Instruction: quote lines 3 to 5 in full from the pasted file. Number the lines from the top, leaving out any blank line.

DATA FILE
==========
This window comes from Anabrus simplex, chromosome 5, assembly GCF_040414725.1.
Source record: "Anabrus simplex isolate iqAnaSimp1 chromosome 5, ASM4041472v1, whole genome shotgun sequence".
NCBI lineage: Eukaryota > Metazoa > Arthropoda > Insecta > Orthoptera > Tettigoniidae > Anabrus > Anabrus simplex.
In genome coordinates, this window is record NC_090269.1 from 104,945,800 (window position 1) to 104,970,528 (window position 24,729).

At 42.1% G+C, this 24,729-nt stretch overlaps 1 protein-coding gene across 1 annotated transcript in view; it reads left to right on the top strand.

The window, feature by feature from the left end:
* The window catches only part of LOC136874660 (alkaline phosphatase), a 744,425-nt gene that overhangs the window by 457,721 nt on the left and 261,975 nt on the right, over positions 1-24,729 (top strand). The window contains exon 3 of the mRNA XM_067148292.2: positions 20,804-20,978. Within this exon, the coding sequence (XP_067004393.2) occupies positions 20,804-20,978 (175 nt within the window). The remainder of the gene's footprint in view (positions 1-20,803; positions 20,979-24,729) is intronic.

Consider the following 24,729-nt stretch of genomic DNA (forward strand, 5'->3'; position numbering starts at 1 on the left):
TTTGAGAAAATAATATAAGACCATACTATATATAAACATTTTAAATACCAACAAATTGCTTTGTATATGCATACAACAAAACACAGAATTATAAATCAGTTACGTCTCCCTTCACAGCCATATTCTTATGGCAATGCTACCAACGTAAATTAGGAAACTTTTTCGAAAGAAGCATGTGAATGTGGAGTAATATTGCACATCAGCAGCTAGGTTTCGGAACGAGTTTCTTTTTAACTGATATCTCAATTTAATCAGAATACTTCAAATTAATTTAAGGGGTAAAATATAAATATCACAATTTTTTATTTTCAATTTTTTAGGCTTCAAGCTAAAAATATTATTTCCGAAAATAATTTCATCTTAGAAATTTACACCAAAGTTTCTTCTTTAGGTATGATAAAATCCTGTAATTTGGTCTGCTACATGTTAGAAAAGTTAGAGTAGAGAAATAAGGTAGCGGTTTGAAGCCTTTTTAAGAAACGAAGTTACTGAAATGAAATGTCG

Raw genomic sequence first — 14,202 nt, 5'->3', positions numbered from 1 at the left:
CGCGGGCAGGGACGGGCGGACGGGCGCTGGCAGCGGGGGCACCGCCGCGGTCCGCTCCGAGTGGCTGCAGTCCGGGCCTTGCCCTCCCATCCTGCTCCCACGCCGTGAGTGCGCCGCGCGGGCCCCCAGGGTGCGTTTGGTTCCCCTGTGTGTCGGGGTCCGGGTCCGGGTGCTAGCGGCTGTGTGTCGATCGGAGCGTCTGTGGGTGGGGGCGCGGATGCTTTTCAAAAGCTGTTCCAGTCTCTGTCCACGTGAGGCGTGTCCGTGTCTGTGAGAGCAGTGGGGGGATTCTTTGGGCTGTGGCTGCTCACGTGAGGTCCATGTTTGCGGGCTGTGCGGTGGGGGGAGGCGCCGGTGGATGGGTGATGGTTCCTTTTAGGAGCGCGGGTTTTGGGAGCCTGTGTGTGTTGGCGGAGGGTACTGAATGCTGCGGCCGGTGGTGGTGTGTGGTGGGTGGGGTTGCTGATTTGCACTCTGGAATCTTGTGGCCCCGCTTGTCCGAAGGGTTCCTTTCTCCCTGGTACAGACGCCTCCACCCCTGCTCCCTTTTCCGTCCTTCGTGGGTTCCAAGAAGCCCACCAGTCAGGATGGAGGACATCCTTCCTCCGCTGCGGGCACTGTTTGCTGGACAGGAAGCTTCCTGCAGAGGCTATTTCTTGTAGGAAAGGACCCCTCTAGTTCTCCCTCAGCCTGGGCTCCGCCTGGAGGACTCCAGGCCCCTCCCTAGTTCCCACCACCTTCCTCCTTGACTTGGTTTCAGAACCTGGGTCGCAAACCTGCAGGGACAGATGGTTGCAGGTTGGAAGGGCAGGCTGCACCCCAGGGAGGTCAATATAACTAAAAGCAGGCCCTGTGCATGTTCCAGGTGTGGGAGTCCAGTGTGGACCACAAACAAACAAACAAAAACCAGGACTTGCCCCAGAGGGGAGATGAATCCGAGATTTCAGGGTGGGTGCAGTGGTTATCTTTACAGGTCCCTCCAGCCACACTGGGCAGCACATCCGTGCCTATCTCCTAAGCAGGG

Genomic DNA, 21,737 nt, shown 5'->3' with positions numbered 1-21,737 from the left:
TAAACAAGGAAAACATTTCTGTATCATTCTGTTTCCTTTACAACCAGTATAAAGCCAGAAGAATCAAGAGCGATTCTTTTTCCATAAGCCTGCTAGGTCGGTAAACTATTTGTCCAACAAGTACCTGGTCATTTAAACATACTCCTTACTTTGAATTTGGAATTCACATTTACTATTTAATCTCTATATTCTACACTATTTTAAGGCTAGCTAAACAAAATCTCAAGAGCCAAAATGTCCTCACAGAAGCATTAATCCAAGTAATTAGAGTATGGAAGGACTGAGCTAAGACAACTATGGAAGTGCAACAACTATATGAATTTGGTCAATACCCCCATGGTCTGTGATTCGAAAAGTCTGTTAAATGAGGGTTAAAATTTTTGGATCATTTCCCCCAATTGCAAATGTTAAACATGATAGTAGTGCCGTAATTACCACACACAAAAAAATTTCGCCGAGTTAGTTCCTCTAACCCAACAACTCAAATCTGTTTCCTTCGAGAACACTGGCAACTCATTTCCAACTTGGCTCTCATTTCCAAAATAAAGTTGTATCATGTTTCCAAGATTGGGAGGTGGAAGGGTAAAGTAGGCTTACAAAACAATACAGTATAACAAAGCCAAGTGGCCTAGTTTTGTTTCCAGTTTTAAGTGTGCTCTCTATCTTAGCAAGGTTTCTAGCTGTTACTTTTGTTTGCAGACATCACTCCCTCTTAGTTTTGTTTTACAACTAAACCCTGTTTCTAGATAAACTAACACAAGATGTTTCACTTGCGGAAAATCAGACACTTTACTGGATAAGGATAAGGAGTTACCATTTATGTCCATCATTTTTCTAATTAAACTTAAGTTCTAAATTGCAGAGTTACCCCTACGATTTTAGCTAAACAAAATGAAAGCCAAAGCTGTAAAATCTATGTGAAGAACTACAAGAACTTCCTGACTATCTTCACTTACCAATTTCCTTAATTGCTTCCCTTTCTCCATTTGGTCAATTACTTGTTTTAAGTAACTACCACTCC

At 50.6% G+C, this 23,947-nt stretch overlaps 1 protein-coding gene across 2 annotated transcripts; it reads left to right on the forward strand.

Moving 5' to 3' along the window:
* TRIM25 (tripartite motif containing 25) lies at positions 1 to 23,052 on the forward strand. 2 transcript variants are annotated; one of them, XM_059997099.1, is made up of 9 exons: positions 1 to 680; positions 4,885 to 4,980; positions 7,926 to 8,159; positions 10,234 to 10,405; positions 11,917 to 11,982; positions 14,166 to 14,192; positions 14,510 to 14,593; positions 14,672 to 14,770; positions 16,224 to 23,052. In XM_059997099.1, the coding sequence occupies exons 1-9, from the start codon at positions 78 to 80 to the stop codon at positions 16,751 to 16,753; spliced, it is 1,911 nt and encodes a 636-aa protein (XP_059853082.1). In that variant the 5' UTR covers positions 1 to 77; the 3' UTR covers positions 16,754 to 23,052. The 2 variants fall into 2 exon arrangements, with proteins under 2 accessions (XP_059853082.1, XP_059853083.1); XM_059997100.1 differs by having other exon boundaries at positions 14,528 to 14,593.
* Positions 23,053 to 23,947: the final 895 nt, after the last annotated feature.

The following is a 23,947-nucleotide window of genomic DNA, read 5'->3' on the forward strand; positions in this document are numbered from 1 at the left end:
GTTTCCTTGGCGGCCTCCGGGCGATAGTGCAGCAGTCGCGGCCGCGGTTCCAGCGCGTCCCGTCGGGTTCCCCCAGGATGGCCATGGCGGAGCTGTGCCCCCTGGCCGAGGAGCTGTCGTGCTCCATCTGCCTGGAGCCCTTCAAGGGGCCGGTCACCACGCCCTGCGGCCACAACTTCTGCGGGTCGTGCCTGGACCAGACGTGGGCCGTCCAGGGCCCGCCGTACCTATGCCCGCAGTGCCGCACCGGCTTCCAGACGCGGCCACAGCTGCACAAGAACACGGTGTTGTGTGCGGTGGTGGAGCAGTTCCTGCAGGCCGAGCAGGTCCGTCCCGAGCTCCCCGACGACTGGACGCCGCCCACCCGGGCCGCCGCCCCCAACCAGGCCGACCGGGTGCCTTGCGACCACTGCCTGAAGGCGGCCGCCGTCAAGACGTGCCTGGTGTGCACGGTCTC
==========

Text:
NCBI lineage: Eukaryota > Metazoa > Arthropoda > Insecta > Orthoptera > Tettigoniidae > Anabrus > Anabrus simplex.
In genome coordinates, this window is record NC_090269.1 from 104,945,800 (window position 1) to 104,970,528 (window position 24,729).

At 42.1% G+C, this 24,729-nt stretch overlaps 1 protein-coding gene across 1 annotated transcript in view; it reads left to right on the top strand.